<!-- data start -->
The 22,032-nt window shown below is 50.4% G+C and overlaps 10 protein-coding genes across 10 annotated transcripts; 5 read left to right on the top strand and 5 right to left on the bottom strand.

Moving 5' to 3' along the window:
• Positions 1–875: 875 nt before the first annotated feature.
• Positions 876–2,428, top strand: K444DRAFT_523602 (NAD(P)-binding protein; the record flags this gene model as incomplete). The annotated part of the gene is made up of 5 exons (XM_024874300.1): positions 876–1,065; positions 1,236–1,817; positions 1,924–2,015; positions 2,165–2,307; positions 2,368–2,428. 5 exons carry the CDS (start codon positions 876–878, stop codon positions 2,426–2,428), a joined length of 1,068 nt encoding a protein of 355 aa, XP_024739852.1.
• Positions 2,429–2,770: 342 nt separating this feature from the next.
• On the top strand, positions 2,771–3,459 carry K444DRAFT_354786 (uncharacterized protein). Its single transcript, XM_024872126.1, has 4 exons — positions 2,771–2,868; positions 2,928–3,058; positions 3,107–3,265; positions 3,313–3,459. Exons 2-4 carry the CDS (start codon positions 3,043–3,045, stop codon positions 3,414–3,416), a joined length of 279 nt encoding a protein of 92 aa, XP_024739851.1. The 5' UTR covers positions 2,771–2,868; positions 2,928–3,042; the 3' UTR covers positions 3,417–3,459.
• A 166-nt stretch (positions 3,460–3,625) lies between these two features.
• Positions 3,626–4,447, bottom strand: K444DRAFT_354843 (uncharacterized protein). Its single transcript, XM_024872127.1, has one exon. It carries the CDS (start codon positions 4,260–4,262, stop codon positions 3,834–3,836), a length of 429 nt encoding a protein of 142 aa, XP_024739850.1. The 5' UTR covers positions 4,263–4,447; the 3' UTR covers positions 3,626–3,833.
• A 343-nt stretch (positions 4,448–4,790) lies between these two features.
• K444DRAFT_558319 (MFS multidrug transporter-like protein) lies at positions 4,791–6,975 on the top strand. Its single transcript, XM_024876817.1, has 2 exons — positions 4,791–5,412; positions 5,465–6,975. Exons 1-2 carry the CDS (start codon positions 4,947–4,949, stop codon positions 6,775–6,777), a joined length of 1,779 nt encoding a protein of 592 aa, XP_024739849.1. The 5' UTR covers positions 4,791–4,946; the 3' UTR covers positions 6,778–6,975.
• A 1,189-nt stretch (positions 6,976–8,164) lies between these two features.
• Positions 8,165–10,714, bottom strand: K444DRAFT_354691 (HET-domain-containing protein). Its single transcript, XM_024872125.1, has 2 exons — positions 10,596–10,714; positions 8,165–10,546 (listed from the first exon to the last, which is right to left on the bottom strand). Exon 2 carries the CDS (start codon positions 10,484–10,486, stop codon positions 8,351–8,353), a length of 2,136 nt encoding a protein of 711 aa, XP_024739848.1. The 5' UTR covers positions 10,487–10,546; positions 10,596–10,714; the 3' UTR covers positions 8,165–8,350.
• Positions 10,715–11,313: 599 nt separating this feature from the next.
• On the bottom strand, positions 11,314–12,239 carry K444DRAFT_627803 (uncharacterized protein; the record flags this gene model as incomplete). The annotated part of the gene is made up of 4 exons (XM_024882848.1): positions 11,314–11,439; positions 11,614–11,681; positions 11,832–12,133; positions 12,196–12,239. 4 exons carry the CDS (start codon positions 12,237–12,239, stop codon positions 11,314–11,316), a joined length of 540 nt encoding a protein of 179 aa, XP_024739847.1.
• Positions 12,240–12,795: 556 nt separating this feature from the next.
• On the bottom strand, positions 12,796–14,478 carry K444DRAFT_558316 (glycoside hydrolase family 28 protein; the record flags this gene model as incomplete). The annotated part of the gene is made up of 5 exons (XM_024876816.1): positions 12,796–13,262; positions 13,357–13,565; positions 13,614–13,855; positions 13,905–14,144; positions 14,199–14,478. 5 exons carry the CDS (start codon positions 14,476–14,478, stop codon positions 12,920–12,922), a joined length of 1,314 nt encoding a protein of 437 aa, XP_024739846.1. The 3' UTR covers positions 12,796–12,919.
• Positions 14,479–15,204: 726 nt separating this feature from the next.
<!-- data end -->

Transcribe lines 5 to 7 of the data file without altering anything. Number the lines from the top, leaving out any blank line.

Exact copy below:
• Positions 2,429–2,770: 342 nt separating this feature from the next.
• On the top strand, positions 2,771–3,459 carry K444DRAFT_354786 (uncharacterized protein). Its single transcript, XM_024872126.1, has 4 exons — positions 2,771–2,868; positions 2,928–3,058; positions 3,107–3,265; positions 3,313–3,459. Exons 2-4 carry the CDS (start codon positions 3,043–3,045, stop codon positions 3,414–3,416), a joined length of 279 nt encoding a protein of 92 aa, XP_024739851.1. The 5' UTR covers positions 2,771–2,868; positions 2,928–3,042; the 3' UTR covers positions 3,417–3,459.
• A 166-nt stretch (positions 3,460–3,625) lies between these two features.